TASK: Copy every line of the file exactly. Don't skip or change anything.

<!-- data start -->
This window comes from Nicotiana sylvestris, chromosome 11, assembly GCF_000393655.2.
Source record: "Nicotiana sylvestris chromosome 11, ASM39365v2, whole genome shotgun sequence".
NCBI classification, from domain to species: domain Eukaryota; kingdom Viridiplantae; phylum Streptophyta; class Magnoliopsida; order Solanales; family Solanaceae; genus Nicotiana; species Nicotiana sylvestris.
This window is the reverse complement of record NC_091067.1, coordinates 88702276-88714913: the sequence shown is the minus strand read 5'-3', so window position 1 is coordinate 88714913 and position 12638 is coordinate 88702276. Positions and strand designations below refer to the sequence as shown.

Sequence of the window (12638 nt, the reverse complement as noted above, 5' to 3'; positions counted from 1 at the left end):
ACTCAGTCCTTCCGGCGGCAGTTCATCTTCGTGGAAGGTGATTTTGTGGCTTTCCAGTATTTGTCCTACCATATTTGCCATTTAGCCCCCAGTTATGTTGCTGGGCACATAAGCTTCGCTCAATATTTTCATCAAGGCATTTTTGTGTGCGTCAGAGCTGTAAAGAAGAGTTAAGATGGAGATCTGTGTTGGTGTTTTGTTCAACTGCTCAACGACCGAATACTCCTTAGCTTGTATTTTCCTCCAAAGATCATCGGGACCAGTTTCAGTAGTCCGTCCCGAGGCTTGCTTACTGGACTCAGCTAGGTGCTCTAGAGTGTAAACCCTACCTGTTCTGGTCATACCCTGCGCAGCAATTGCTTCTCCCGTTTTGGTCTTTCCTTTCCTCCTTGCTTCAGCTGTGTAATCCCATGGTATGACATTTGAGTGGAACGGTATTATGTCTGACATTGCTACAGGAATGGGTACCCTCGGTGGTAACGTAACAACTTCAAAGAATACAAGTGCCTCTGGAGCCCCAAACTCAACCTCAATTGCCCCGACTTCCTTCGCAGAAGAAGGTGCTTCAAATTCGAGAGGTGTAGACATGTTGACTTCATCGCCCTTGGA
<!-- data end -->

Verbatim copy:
This window comes from Nicotiana sylvestris, chromosome 11, assembly GCF_000393655.2.
Source record: "Nicotiana sylvestris chromosome 11, ASM39365v2, whole genome shotgun sequence".
NCBI classification, from domain to species: domain Eukaryota; kingdom Viridiplantae; phylum Streptophyta; class Magnoliopsida; order Solanales; family Solanaceae; genus Nicotiana; species Nicotiana sylvestris.
This window is the reverse complement of record NC_091067.1, coordinates 88702276-88714913: the sequence shown is the minus strand read 5'-3', so window position 1 is coordinate 88714913 and position 12638 is coordinate 88702276. Positions and strand designations below refer to the sequence as shown.

Sequence of the window (12638 nt, the reverse complement as noted above, 5' to 3'; positions counted from 1 at the left end):
ACTCAGTCCTTCCGGCGGCAGTTCATCTTCGTGGAAGGTGATTTTGTGGCTTTCCAGTATTTGTCCTACCATATTTGCCATTTAGCCCCCAGTTATGTTGCTGGGCACATAAGCTTCGCTCAATATTTTCATCAAGGCATTTTTGTGTGCGTCAGAGCTGTAAAGAAGAGTTAAGATGGAGATCTGTGTTGGTGTTTTGTTCAACTGCTCAACGACCGAATACTCCTTAGCTTGTATTTTCCTCCAAAGATCATCGGGACCAGTTTCAGTAGTCCGTCCCGAGGCTTGCTTACTGGACTCAGCTAGGTGCTCTAGAGTGTAAACCCTACCTGTTCTGGTCATACCCTGCGCAGCAATTGCTTCTCCCGTTTTGGTCTTTCCTTTCCTCCTTGCTTCAGCTGTGTAATCCCATGGTATGACATTTGAGTGGAACGGTATTATGTCTGACATTGCTACAGGAATGGGTACCCTCGGTGGTAACGTAACAACTTCAAAGAATACAAGTGCCTCTGGAGCCCCAAACTCAACCTCAATTGCCCCGACTTCCTTCGCAGAAGAAGGTGCTTCAAATTCGAGAGGTGTAGACATGTTGACTTCATCGCCCTTGGA